By BRIAN GORDON
Nestled between a Ponderosa Steakhouse and the self-advertised “Best liquor store in Cortland” stands a Blockbuster. The familiar blue-and-yellow façade of the video rental chain beckoned as I pulled my car into the empty parking lot. I’d been told this was the last operating Blockbuster in the area. I’d been told wrong. The front doors were locked. Cardboard boxes and loose wires dangled from the ceiling inside. A sign telling you to call David Yaman Realty Service hung in the window.
The last time I’d seen the insides of a functioning Blockbuster was in 12th grade English class. We were watching the version of Hamlet where Ethan Hawke recites the “To be or not to be” soliloquy while pacing the generic VHS-laden aisles of America’s most prominent video rental company. Why was the Prince of Denmark in a Blockbuster? I hadn’t a clue. Perhaps Ophelia put in a request for a cheery rom-com.
In retrospect, Hamlet and Blockbuster are fitting companions: both filled with errors, villains and ultimately death. Dish Network announced last Thursday that it would be closing all the remaining corporately owned Blockbusters, sending the once proud franchise of oversized Twizzler boxes to the fate of the Dodo and Collegetown’s Green Café. To die, to sleep, no more.
This is not necessarily an occasion to mourn. Firstly, late fees are no fun. Secondly, for more than two decades Blockbuster followed the Wal-Mart model of unremorseful market domination — putting the sweet Mom and surly but loveable Pop video rental store (probably called Video Barn or Hut or Palace) out of business.
Blockbuster ceased being relevant years ago, its storefronts becoming as infrequent as punctuation in a Cormac McCarthy novel. Once upon a time, there were 9,000 Blockbusters in America. A new one was being built every 72 hours. Then the times, as they tend to do, started changing. Netflix became a thing. So did Redbox to an extent. Instead of leaving home to retrieve movies, movies started coming to our homes through mail delivery and direct streaming.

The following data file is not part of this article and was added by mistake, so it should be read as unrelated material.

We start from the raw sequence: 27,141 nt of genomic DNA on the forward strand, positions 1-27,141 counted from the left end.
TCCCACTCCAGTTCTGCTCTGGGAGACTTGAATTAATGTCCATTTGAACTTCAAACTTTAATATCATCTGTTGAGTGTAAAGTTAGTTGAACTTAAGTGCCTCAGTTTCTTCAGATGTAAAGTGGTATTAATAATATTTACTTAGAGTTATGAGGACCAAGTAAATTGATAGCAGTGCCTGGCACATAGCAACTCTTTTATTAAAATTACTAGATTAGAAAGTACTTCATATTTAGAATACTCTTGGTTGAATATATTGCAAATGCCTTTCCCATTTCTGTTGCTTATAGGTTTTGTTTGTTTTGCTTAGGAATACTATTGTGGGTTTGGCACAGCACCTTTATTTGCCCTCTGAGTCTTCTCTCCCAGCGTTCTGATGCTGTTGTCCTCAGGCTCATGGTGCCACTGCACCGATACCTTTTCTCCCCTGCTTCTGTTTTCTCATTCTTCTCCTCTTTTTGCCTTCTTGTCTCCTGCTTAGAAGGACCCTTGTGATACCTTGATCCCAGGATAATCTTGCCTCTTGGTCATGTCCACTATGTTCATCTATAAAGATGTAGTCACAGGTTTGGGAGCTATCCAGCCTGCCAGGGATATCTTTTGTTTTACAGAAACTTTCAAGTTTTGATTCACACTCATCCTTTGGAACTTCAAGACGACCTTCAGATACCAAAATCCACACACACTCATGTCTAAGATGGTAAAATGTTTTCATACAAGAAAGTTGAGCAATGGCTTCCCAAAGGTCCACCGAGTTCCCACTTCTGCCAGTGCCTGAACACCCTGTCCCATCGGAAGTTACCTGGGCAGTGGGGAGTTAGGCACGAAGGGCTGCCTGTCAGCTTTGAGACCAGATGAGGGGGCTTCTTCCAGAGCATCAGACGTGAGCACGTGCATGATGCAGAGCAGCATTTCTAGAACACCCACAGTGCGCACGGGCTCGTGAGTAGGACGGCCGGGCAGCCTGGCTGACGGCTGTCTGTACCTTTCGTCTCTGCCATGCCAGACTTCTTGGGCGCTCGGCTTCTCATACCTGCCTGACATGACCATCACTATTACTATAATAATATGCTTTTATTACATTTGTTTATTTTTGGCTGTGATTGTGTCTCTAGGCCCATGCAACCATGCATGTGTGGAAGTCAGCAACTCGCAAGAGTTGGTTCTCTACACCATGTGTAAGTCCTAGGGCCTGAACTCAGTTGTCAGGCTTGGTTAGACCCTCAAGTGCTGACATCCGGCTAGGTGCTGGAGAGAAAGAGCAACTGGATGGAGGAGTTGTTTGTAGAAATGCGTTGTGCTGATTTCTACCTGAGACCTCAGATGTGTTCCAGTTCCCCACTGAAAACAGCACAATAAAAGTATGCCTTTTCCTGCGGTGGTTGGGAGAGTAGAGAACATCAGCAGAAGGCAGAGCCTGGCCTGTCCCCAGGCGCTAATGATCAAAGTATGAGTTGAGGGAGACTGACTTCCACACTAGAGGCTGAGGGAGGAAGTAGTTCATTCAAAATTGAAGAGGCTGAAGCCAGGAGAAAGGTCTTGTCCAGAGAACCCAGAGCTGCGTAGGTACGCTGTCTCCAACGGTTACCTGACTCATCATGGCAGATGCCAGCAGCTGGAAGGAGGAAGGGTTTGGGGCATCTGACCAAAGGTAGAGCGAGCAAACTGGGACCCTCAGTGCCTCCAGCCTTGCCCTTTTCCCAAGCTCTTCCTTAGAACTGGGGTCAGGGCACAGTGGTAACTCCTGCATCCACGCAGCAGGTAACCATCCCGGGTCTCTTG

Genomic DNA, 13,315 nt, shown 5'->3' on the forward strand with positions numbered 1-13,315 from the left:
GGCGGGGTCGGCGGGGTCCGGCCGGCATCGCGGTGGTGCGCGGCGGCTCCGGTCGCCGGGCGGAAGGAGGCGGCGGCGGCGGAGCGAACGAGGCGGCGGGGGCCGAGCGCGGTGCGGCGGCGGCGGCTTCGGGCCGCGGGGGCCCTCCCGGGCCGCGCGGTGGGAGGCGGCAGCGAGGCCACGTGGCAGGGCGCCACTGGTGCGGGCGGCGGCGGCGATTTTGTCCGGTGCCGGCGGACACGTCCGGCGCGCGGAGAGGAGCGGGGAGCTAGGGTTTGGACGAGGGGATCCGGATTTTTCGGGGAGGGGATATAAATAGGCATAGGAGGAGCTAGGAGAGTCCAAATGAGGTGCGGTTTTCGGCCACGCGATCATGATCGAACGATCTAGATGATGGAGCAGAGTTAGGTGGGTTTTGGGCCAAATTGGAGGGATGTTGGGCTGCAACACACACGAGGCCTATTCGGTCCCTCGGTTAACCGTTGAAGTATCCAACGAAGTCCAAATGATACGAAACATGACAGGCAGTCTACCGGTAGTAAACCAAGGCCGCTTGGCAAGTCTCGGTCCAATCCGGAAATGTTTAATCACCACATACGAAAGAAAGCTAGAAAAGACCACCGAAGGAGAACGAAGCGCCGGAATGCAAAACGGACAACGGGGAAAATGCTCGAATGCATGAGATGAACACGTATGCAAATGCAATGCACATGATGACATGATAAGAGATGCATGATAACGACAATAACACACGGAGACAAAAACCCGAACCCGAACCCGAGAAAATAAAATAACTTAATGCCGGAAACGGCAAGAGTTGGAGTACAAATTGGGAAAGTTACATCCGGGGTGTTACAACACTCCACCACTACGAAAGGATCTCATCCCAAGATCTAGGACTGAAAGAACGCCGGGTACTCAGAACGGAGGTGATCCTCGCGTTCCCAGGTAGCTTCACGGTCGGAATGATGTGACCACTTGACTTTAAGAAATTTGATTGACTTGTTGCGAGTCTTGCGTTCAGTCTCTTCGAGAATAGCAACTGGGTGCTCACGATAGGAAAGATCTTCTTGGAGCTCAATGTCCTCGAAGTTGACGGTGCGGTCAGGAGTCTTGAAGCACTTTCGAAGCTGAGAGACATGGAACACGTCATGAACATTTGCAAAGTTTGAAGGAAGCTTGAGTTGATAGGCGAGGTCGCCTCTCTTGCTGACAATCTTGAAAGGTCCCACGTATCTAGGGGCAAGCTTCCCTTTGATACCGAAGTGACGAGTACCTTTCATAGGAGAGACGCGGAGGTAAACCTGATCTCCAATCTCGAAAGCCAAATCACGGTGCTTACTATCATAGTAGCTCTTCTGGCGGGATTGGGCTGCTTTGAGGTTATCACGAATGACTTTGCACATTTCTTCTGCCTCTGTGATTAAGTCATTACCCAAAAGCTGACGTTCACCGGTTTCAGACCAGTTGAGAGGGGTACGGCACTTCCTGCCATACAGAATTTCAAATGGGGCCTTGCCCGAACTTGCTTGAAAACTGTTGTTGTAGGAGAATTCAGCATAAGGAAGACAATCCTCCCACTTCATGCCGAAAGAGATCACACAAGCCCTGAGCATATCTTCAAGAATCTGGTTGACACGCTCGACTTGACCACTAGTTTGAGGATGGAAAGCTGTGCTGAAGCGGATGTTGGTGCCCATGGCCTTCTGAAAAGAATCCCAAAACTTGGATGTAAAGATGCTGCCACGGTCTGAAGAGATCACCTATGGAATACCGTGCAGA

Examining the future landscape of the market, Blockbuster’s decision-makers demonstrated a level of vision on par with Piggy’s from Lord of the Flies. Like beleaguered Kodak and the rise of digital photography, Blockbuster viewed the ascent of streaming as a passing fad. Now the notion of video rental stores is widely obsolete, their continued existence only legitimized as clever fronts for laundering drug money.
Yet, there are some reasons to “pour some out” for the once great symbol of Americana. Living through any death, even the justified death of an antiquated entertainment behemoth, inevitably makes one feel nostalgic, which conversely makes one feel old. We haven’t experienced as many institutional deaths in our lives as our parents. Older generations have seen many a company (as well as country or two) come and go, so the impact of adding Blockbuster to the corporate obituaries might feel more significant to us. Maybe it’s because experiencing death is a sign of aging. Our generation now has another bygone relic for our kids to one day ask us about in a curious tone. “What were the Bush years like? Seattle had a basketball team? What was Blockbuster? Wait, you once had hair, Daddy?”
Back outside the Cortland Blockbuster, I peer through the glass once more. I see the familiar blue banners lapping the walls with text proclaiming the additions of New Releases! And Instant Classics! I sighed and returned to my car, never to see the inside of a Blockbuster again.
The loss of another physical place for communal gathering is sad. Back in its heyday, Blockbuster was the place you were most likely to run into someone you knew. I remember running into my 8th grade crush at our local Blockbuster one Friday night. She was holding Air Bud: Golden Receiver. My heart swooned. I asked her out. She said she’d let me know. I’m still waiting to hear back.
But the point is, our serendipitous interaction gave me the window to ask her out. Technology, though it may be more convenient, leads us to live more insular lives, diminishing the need to physically go to the mall, the library or ever change out of our bathrobes. This diminishes the opportunities for random run-ins, fateful bump-intos and chance encounters. The world, inside and outside of Cornell can be a big scary place at times. There is something comforting about communal gathering spaces and something is lost when we lose them. Blockbuster was once one of these spaces, and now it is gone. Good night sweet prince of late fees. At least I will miss you.